Healthy foods come in all shapes and sizes. They’re both nutritious and flavorful.
Here are 43 healthy foods. You’ll be surprised how delicious they are.
Healthy Foods: GRAINS
The health benefits of grains are frequently overlooked due to the bad press they have received from those promoting paleo or other high protein diets.
The truth is, the right types of grains offer some spectacular health benefits.
According to NewCROP, this ancient grain is high in protein and fiber, as well as lysine, an amino acid that many vegetables and other grains lacks.
Barley is another ancient grain that is a great source of soluble fiber, iron, beta-glucan, niacin, and selenium.
Bulgur is a good source of plant-based protein and is also high in fiber, iron, manganese, and magnesium.
Eating brown rice twice a week has been shown to decrease the health issues, according to the National Institutes of Health.
Wild rice has many health benefits, NewCROP adds. It provides more protein, fiber, and B vitamins per serving than brown rice.
Oats have long been known to improve heart health, but they also provide healthy fats, protein, and antioxidants which studies show have anti-inflammatory, and anti-allergic properties, Michigan State University Extension reports.
Spelt is a type of wheat that has been cultivated for more than 7,000 years. The nutritional content for spelt is similar to that of wheat, spelt has higher levels of niacin, riboflavin, potassium, and copper, according to Washington State University Extension.
Healthy Foods: FRUITS
Fruits are among the healthiest and most popular foods.
Not only do fruits satisfy the desire for something sweet, but they are also easy to incorporate into any diet because most require virtually no preparation.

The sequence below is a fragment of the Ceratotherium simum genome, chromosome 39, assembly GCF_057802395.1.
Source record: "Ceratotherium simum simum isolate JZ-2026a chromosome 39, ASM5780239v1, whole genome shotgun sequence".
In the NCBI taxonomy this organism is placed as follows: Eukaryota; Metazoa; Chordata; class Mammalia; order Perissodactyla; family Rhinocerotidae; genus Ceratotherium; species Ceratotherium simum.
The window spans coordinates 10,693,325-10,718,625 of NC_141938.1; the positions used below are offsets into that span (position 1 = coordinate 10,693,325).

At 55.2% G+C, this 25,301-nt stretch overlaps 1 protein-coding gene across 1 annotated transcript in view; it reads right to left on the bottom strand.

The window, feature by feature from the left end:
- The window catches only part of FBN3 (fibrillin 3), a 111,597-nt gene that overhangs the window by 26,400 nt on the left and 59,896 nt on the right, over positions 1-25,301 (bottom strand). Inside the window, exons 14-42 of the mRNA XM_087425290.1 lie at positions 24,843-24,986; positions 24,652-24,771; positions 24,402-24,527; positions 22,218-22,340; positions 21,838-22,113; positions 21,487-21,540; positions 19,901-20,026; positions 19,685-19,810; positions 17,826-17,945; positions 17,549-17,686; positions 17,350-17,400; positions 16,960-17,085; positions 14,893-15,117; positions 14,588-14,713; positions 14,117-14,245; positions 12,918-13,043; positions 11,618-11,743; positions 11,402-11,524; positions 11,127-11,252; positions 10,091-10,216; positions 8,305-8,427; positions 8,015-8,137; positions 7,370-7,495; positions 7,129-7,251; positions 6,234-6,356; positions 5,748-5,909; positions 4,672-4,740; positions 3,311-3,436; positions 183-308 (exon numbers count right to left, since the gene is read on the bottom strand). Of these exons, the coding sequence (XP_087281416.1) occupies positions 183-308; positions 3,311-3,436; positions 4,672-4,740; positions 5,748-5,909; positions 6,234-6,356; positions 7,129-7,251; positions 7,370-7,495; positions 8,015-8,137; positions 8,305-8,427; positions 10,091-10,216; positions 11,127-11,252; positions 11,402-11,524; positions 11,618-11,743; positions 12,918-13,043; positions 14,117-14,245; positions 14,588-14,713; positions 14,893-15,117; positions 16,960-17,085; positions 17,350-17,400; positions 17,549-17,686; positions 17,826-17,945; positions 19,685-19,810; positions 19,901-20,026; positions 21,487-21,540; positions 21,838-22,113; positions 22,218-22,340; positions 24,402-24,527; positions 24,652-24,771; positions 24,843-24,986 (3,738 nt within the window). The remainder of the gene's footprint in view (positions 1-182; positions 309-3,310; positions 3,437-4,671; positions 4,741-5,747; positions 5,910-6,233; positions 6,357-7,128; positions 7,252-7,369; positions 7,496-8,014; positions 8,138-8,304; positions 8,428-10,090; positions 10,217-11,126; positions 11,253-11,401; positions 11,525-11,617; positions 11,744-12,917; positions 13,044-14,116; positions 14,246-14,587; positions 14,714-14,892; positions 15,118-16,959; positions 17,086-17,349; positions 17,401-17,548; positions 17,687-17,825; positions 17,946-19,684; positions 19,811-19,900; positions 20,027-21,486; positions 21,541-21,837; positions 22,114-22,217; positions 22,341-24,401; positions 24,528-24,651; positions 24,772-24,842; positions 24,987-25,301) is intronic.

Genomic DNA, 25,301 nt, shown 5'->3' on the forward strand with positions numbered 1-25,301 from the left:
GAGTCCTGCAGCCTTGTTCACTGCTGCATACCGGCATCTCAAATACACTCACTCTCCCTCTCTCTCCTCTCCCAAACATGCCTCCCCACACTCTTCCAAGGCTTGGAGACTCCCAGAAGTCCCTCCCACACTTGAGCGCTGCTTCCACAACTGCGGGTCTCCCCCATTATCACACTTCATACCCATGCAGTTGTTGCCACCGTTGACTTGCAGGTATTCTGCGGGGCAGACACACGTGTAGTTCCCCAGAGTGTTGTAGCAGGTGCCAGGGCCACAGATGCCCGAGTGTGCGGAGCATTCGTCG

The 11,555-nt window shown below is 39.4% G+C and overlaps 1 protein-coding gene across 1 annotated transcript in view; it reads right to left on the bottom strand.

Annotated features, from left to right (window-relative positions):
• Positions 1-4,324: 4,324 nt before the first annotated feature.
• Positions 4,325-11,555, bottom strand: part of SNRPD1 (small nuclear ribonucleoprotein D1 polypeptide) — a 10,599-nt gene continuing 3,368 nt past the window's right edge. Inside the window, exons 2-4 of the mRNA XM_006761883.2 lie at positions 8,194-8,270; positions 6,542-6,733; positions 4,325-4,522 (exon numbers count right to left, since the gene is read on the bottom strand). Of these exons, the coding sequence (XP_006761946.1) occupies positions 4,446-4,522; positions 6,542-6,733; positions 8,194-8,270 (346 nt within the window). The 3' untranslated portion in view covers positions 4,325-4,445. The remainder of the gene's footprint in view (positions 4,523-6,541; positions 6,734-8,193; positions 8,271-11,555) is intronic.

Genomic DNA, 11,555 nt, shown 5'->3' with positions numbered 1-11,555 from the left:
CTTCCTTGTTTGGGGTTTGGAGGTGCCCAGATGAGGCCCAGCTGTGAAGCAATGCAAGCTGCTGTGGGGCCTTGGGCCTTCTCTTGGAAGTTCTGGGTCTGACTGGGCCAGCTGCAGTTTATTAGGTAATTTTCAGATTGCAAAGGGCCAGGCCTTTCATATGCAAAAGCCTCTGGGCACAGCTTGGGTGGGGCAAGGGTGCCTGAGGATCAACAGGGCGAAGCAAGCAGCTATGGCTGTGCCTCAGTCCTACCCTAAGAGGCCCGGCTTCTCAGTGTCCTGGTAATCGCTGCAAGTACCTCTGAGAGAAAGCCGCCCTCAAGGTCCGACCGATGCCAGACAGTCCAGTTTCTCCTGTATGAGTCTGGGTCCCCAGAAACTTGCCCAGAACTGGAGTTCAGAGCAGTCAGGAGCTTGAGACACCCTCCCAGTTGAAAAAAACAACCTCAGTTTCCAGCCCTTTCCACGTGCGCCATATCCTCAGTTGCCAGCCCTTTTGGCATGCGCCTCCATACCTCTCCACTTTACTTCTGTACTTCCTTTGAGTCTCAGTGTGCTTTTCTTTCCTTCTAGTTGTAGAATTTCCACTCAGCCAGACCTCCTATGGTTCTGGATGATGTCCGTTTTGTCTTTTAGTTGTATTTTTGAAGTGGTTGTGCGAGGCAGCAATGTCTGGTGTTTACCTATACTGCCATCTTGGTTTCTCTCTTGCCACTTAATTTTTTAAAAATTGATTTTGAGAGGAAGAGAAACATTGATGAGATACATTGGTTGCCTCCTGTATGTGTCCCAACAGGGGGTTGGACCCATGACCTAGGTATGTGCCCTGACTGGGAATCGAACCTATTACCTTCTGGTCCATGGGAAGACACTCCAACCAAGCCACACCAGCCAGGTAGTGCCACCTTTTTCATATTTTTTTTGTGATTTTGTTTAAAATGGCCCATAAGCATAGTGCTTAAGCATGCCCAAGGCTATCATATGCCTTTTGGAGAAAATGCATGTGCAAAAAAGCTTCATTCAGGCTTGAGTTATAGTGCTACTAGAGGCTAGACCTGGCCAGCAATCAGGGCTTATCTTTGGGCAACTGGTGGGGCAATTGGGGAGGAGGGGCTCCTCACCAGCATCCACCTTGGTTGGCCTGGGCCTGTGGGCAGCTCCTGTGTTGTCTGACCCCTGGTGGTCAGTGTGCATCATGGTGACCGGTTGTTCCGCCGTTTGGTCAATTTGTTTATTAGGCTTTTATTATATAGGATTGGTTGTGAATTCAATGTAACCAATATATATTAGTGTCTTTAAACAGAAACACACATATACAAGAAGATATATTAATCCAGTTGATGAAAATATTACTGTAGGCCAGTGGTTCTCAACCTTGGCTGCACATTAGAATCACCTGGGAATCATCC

Numerous studies (e.g. Nutrition Journal) indicate apples offer a wide array of health benefits, including reduced risk of heart issues, as well as an increase in lung function.
Some of the most current research (e.g. Critical Reviews in Food Science and Nutrition) has shown that avocados promote overall health — they specifically boost the cardiovascular system. Preliminary research also indicates that they may help promote healthy aging and weight management.
Bananas are one of the most heavily traded food crops in the world, thanks to their taste, ease of use, and adaptability to cooking methods. They contain many bioactive compounds that are beneficial to overall health, says Food Chemistry.
Not only are blackberries high in fiber, but they’re also a great source of vitamin C and provide significant amounts of phytochemicals that are believed to be the foundation of many of the pharmacological uses of the plant, according to Pharmacognosy Reviews.
Consumption of cranberries has been linked to improved cardiovascular, urinary tract, and oral health, according to Advances in Nutrition.
Eating raw grapes, drinking the juice, or snacking on the dried version have all been shown to provide various health benefits, possibly due to their high levels of phytochemicals, according to Critical Reviews in Food Science and Nutrition and the Journal of Nutrition.
Pineapple is a great low-calorie source of vitamin C, B6, magnesium, and fiber. Bromelain, an enzyme found in pineapple, is reported to improve digestion and bone strength (see SiOWfa15: Science in Our World: Certainty and Controversy).
Healthy Foods: LEGUMES
Legumes are great sources of fiber, micronutrients, and carbohydrates that are low on the glycemic index. Recent dietary guidelines recommend six servings per week for a 2,000 calorie diet, the Linus Pauling Institute reports.
Beans are one of the healthiest and least expensive sources of protein available. They are also low in fat, high in fiber and can be prepared for any meal, says Harvard Health.
In addition to being a good source of fiber and protein, lentils also provide high levels of folate, molybdenum, copper, manganese, B vitamins, potassium, and iron. The texture makes them a great meat substitute.